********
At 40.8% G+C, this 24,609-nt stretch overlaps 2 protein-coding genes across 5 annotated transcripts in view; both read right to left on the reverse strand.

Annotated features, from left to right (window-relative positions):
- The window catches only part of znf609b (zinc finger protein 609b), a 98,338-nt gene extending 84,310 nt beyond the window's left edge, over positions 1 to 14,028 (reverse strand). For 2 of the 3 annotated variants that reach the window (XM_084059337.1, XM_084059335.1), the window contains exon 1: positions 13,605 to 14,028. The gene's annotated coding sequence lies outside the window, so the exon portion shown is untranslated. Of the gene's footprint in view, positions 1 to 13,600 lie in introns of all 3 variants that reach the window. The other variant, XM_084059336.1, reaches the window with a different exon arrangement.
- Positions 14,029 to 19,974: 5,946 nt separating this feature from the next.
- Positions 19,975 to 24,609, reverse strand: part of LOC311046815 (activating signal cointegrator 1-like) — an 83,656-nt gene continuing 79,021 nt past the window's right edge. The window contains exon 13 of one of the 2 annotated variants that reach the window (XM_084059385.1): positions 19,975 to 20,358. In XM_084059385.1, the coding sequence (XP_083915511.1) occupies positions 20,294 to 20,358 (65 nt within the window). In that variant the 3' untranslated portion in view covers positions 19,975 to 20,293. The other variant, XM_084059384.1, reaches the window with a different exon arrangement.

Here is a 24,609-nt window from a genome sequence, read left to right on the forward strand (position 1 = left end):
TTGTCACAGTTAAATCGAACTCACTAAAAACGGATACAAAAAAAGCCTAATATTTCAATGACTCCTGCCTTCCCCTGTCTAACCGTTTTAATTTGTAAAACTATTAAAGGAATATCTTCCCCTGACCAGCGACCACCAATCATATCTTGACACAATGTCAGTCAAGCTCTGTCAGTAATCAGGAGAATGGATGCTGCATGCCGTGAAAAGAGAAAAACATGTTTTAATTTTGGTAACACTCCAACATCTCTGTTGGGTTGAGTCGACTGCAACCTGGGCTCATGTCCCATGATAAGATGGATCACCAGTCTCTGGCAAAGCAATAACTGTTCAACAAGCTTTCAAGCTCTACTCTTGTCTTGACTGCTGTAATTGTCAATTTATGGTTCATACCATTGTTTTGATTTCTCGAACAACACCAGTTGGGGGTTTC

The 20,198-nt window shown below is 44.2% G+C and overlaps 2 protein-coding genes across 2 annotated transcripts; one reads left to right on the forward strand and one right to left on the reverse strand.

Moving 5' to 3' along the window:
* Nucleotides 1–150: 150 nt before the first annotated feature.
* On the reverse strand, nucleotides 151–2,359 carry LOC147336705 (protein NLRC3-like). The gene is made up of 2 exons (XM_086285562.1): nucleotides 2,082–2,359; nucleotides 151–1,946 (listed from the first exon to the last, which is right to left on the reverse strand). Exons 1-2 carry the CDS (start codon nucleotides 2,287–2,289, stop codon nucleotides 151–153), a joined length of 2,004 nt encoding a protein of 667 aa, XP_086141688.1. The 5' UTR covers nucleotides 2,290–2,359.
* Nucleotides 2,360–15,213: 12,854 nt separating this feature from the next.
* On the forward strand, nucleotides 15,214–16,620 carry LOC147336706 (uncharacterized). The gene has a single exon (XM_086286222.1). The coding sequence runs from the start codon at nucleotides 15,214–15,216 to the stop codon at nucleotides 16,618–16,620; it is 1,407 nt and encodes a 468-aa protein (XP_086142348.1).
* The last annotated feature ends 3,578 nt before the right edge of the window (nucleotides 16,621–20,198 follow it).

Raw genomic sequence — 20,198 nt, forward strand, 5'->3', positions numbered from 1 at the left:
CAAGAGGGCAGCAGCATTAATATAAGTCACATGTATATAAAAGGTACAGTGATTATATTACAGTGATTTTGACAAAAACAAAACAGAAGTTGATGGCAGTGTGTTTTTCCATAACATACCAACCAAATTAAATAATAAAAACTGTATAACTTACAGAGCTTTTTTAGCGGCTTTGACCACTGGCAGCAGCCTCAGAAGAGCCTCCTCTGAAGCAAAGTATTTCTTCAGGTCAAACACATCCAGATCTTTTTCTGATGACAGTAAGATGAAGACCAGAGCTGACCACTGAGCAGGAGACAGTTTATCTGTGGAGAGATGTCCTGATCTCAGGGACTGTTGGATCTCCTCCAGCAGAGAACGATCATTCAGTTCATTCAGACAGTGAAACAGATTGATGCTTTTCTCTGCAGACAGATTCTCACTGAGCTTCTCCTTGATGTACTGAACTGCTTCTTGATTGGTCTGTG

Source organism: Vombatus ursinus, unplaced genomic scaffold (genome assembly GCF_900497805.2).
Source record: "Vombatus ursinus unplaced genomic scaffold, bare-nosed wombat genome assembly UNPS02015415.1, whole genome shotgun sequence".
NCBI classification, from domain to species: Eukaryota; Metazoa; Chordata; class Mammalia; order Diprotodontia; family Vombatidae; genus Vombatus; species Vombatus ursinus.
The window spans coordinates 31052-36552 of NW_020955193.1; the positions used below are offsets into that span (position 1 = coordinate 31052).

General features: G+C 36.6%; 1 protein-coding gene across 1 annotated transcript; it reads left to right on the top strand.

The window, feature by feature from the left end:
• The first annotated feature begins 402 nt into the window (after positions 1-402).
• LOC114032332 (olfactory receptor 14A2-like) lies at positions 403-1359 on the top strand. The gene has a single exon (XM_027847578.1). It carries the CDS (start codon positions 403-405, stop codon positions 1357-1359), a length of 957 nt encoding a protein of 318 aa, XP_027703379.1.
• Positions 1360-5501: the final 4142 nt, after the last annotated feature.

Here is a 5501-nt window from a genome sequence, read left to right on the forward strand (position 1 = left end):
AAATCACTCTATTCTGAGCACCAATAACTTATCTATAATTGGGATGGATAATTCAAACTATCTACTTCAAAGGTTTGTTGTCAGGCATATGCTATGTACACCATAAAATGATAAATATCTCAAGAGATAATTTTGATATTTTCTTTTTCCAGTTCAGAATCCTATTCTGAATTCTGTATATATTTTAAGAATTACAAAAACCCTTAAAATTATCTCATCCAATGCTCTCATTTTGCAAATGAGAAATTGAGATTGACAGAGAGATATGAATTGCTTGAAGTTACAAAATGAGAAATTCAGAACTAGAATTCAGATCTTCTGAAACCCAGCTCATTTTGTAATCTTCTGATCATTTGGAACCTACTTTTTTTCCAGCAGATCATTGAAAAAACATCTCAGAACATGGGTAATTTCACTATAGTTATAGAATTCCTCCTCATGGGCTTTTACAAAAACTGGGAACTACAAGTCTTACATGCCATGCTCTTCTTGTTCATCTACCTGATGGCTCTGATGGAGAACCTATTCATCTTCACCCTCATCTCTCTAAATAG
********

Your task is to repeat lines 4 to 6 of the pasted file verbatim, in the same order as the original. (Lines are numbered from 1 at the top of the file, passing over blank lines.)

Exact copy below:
- Positions 14,029 to 19,974: 5,946 nt separating this feature from the next.
- Positions 19,975 to 24,609, reverse strand: part of LOC311046815 (activating signal cointegrator 1-like) — an 83,656-nt gene continuing 79,021 nt past the window's right edge. The window contains exon 13 of one of the 2 annotated variants that reach the window (XM_084059385.1): positions 19,975 to 20,358. In XM_084059385.1, the coding sequence (XP_083915511.1) occupies positions 20,294 to 20,358 (65 nt within the window). In that variant the 3' untranslated portion in view covers positions 19,975 to 20,293. The other variant, XM_084059384.1, reaches the window with a different exon arrangement.

Here is a 24,609-nt window from a genome sequence, read left to right on the forward strand (position 1 = left end):